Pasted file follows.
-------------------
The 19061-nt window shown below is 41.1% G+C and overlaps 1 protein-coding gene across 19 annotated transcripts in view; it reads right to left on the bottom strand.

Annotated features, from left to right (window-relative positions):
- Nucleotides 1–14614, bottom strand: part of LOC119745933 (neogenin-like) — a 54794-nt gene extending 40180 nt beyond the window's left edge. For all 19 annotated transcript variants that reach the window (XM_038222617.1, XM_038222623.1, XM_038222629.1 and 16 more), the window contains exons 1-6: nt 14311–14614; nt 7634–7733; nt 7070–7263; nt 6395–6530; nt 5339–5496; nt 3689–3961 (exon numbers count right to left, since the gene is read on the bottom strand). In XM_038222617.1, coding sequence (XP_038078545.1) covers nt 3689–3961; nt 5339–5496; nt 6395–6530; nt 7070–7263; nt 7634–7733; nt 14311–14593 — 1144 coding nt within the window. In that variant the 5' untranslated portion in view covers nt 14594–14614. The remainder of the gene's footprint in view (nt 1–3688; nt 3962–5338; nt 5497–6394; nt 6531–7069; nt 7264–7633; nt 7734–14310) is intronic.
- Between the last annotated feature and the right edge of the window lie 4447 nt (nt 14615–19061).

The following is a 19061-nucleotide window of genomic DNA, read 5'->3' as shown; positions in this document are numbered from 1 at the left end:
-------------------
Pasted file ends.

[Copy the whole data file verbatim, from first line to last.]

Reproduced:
The 19061-nt window shown below is 41.1% G+C and overlaps 1 protein-coding gene across 19 annotated transcripts in view; it reads right to left on the bottom strand.

Annotated features, from left to right (window-relative positions):
- Nucleotides 1–14614, bottom strand: part of LOC119745933 (neogenin-like) — a 54794-nt gene extending 40180 nt beyond the window's left edge. For all 19 annotated transcript variants that reach the window (XM_038222617.1, XM_038222623.1, XM_038222629.1 and 16 more), the window contains exons 1-6: nt 14311–14614; nt 7634–7733; nt 7070–7263; nt 6395–6530; nt 5339–5496; nt 3689–3961 (exon numbers count right to left, since the gene is read on the bottom strand). In XM_038222617.1, coding sequence (XP_038078545.1) covers nt 3689–3961; nt 5339–5496; nt 6395–6530; nt 7070–7263; nt 7634–7733; nt 14311–14593 — 1144 coding nt within the window. In that variant the 5' untranslated portion in view covers nt 14594–14614. The remainder of the gene's footprint in view (nt 1–3688; nt 3962–5338; nt 5497–6394; nt 6531–7069; nt 7264–7633; nt 7734–14310) is intronic.
- Between the last annotated feature and the right edge of the window lie 4447 nt (nt 14615–19061).

The following is a 19061-nucleotide window of genomic DNA, read 5'->3' as shown; positions in this document are numbered from 1 at the left end: